Before I get to the story, a brief detail. September 2, 2020, marked the 51st anniversary of Vietnamese dictator Ho Chi Minh’s death. The Vietnamese government reported last year that the Vietnamese Communist Party leader’s embalmed corpse was in great condition. It probably still is.
I wish I could say the same for Jeff LeTourneau’s political career. He’s finally gone too far. And after a lengthy DPOC executive board meeting last night, LeTourneau, who had been fighting a tsunami of calls from friends across OC and California’s political spectrum, finally agreed to resign as North Vice chair and as co-chair Bylaws and Resolutions committees. He remains a Central Committee member representing AD-55 with four months remaining in the current calendar year. LeTourneau finished 7th – and out of the money – for re-election to the Central Committee in June. His only shot to continue as a Central Committee member is for someone to appoint him as an Alternate, and that is being discouraged by various Central Committee members.
It remains to be seen if Democratic candidates in OC and our elected Congressional delegation will view LeTourneau’s resignation from all leadership positions, while remaining a rank-and-file Central Committee member, will suffice. His complete removal from the Party’s Central Committee is still a very real option.
Some backstory here.
A Facebook post Sunday, up for about 90 minutes and posted “without much thought,” that praised Vietnamese despot Ho Chi Minh as someone who “liberated an entire poor, colonized nation from 2 of the most powerful military forces in the world (the US and France) and won full independence for the people of Vietnam” has enraged OC’s Vietnamese community, Vietnam veterans, and Orange County Democrats. It’s clear not much thought was given to this post.
His argument was that a person of small stature was able to get his country “free from colonialism and military occupation” despite Ho Chi Minh’s small stature (he was 4’ 11” less than 100 pounds) and lack of wealth. The Voice of OC quotes LeTourneau with this: “Don’t let anyone tell you (that) you can’t do great things because you don’t have an office or money or power … don’t let anyone tell you (that) you can’t be a leader — leaders come in all shapes and sizes.’”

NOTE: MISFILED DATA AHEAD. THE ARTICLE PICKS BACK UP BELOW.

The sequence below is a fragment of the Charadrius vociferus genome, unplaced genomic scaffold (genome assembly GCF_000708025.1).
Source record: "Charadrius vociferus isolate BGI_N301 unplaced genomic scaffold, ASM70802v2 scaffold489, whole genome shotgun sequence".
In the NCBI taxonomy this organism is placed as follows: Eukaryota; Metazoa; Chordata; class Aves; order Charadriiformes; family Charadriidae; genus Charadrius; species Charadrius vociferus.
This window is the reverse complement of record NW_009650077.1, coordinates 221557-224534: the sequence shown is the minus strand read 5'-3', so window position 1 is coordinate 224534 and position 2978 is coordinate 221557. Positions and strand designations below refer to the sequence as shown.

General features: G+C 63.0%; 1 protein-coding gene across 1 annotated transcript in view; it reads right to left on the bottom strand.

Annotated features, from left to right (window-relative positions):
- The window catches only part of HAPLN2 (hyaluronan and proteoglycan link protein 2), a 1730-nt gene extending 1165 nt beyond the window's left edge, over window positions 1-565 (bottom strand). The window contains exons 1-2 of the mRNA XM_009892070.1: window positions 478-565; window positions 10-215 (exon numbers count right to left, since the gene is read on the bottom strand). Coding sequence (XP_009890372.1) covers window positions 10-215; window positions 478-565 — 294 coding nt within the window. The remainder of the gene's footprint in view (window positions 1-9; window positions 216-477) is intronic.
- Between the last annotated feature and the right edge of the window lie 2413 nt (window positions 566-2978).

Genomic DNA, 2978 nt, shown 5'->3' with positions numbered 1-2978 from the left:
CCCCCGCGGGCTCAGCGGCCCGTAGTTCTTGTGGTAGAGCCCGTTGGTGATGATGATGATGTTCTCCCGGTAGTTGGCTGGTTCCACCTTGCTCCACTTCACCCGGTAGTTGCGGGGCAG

Great things? Torture. Murder. Imprisonment.
History offers dozens of better examples of people of small stature who became leaders. Hundreds if you look. “Mahatma Gandhi” ring a bell? Mother Theresa? Winston Churchill? Benito Juarez (only 4’ 6”). Lot’s of despots are short. Hitler, Mussolini, Stalin, Kim Jung Un…all 5-5 or so.
Imagine, if you will, that another Party leader or elected uttered such an insensitive social media comment about the LGBTQ community?
Multiple elected Democrats from Congress to State Office to local office and candidates for the November election and party officials called for LeTourneau to resign. He resisted the tug all week until late Wednesday night, claiming there are no grounds for his removal in the Party Bylaws and the Central Committee didn’t have the votes to do so. He’d be wrong on both counts. LeTourneau has some allies within the party, some of whom are resorting to outright harassment of executive committee members and other central committee members with multiple phone calls, emails and late-night text messages.
The November election is the most important in our nation’s history. Every race matters. LeTourneau has placed himself and his party leadership position ahead of candidates for Congress, State Office, County office, City Councils and School boards – all with an argument of his comment was “free speech” rather than irresponsible speech.
Getting LeTourneau to resign had to be like giving birth after a long and painful labor. It was exhausting, sweaty and a little bloody. By forcing the County Party to go through the effort of removing him at this critical time was pure selfishness and will hurt our candidates up and down the ticket. And it undoes years of work done by Democratic operatives in Little Saigon to advance party efforts for recruiting and electing candidates.
The bottom line: LeTourneau put his interests ahead of the party’s unnecessarily. The full impact can only be known on election day.